I’m not a big fan of non-fiction books but an exception among this year’s Christmas reading has been ‘Betting the House: The Inside Story of the 2017 Election’ by Tim Ross and Tom McTague.
What makes the book highly readable is the first-hand insights from senior figures in the combatant camps who, it transpires, had no more idea of what was happening on the ground than the rest of us.
I’m not sure such revelations are encouraging but they confirm something I’ve suspected for a while.
The authors highlight how Jeremy Corbyn stamped his experience as a lifelong campaigner onto events thus confounding his detractors with a unexpectedly presidential performance. Not only did he abandon conventional wisdom by returning to a mass-rally approach but soaked up significant floating support along the way.
The stamp of this ill-judged snap election, and particularly from a Conservative angle, is that it was dominated by experts who still assume they know what motivates voters and issued messages about ‘change’.
Yet as veteran tory strategist Lynton Crosby remarked, "People don’t want wholesale change; they just want a few problems fixed and the world to calm down." Amazingly, no-one in the Theresa May camp listened despite paying £4m to retain his services.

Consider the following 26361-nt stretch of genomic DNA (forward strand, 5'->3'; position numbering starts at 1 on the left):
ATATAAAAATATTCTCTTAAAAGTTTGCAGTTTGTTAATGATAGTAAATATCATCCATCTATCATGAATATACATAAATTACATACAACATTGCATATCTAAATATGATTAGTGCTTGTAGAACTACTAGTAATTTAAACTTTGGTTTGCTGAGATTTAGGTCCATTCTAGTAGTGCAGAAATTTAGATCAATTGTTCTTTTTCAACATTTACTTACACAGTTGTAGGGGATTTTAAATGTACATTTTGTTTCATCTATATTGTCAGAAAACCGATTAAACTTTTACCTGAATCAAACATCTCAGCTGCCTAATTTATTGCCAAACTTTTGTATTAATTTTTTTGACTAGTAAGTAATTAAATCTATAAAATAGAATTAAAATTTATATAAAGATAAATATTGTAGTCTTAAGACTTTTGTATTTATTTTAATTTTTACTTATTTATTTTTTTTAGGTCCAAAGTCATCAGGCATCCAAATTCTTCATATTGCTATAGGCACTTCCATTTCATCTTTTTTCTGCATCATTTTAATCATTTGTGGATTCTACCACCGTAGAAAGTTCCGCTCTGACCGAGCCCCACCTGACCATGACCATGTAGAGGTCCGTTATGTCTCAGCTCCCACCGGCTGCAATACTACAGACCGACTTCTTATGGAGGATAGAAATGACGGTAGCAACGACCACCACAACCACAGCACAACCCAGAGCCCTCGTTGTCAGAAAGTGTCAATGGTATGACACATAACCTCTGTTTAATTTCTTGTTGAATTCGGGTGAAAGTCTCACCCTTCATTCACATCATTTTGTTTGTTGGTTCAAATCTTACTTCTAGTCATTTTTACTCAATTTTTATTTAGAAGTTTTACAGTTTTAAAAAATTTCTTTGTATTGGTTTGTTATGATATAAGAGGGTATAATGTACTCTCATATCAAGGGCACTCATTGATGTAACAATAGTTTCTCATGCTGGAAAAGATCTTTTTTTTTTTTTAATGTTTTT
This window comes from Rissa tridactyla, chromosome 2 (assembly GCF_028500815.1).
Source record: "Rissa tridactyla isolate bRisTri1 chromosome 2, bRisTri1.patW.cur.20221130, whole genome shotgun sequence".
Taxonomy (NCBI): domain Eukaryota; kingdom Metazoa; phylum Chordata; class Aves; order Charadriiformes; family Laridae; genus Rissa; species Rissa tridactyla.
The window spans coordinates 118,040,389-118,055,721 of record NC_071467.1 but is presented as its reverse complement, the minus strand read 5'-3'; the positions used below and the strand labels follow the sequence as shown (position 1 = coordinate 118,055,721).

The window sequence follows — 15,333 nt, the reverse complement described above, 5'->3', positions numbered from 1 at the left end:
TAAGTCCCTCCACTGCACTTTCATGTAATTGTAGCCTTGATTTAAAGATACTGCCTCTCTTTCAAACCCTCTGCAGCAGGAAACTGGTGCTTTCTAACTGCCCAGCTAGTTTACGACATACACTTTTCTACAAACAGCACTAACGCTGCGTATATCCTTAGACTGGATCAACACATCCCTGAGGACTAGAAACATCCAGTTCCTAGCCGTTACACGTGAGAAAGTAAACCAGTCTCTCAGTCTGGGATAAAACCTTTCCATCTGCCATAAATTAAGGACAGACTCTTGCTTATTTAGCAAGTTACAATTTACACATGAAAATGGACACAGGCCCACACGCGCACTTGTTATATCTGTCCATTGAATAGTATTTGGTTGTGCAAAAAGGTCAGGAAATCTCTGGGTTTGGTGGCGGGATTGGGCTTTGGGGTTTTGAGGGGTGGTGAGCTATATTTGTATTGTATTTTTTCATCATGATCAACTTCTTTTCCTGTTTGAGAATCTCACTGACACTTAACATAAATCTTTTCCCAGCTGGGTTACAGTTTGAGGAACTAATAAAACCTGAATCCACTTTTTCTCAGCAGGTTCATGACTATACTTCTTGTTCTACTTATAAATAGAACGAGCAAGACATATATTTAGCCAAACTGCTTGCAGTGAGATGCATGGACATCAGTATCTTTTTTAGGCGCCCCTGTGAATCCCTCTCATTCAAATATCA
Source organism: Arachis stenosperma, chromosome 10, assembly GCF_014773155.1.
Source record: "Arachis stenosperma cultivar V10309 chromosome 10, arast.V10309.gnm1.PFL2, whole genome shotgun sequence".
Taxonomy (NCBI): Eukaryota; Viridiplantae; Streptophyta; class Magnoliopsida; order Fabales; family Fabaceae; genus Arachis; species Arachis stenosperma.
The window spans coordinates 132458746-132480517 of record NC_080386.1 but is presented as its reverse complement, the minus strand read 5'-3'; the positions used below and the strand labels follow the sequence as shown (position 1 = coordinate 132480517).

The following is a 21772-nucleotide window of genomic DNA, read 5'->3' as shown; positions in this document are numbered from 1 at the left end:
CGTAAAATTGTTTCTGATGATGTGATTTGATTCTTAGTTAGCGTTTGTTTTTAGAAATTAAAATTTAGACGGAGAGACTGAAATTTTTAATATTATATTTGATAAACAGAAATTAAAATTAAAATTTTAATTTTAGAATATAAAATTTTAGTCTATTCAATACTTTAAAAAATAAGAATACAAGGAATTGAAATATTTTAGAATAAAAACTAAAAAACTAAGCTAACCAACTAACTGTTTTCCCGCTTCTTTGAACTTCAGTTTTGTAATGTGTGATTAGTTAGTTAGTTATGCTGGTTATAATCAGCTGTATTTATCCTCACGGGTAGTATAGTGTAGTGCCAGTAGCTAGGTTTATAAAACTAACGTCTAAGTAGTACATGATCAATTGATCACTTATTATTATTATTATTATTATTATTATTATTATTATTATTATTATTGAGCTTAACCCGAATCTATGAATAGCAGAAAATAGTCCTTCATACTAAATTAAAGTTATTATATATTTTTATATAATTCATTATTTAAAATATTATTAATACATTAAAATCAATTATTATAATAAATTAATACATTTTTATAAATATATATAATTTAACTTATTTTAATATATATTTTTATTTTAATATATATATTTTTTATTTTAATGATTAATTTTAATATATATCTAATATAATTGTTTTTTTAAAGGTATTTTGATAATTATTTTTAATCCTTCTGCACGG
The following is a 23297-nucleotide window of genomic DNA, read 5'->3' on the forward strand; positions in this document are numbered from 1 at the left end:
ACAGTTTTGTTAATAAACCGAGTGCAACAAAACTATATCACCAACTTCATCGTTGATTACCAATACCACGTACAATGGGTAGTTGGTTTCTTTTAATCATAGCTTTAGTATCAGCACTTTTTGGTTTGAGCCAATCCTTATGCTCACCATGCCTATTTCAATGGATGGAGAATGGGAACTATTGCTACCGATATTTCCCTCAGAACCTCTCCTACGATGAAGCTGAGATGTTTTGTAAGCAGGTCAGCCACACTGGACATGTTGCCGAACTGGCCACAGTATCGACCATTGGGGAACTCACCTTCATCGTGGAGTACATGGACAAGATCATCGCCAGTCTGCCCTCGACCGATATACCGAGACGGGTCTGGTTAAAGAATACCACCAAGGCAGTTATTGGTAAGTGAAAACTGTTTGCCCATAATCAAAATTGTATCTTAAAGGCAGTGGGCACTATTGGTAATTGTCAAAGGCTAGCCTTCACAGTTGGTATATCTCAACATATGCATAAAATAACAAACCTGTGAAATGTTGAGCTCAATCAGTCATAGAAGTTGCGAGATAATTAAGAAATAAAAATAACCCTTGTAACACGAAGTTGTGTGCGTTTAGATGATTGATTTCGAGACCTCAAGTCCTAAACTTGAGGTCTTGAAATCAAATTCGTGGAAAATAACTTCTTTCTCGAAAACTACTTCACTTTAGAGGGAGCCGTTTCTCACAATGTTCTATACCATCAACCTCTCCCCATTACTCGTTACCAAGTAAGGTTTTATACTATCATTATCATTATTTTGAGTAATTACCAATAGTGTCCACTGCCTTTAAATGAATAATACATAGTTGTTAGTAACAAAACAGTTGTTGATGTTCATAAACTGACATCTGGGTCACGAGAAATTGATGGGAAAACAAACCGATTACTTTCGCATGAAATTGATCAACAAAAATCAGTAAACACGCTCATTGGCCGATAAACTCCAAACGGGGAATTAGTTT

As it happens, it is the nature of UK politics that has changed but not in way that party strategists readily understand or accept.
The result is that we can expect 2018 to be as dramatically unpredictable as the previous twelve months. Have a good one.
Seeking the Swansea way
There’s a pivotal scene in the film ‘Chariots of Fire’ where the main character forcibly declares his ambition to win Olympic gold.
“I believe in the relentless pursuit of excellence and I'll carry the future with me”, he asserts. If you’ve seen the film then you understand his aim is to match intent with professional realism.
I’m not a football expert. I can’t hold my own among the Swans devotees who list a team from March 1988 or the goalie’s mother’s maiden name. I may be the epitome of a fair-weather fan, but I know enough about business principles to tell that an outfit riddled with uncertainty is unlikely to survive.
I hear a lot down the Liberty and elsewhere about the ‘Swansea way’. I respect the principle and the people involved but lately it all comes across like the Home Guard trying to make do with scant resources while someone runs around shouting “Don’t Panic”.
Recent managerial stints have felt more like desperate drawn-out rescue missions; only for those rescued to put themselves at risk all over again.
Whether we approve of the fact or not, running a premiership club is essentially about running a business - and it’s not good business, either on or off the field, to put someone on a pedestal and then keep trying to kick it away.
People with good intentions want the best for the club but that needs a change of culture as much as a change of personnel. One without the other is pointless.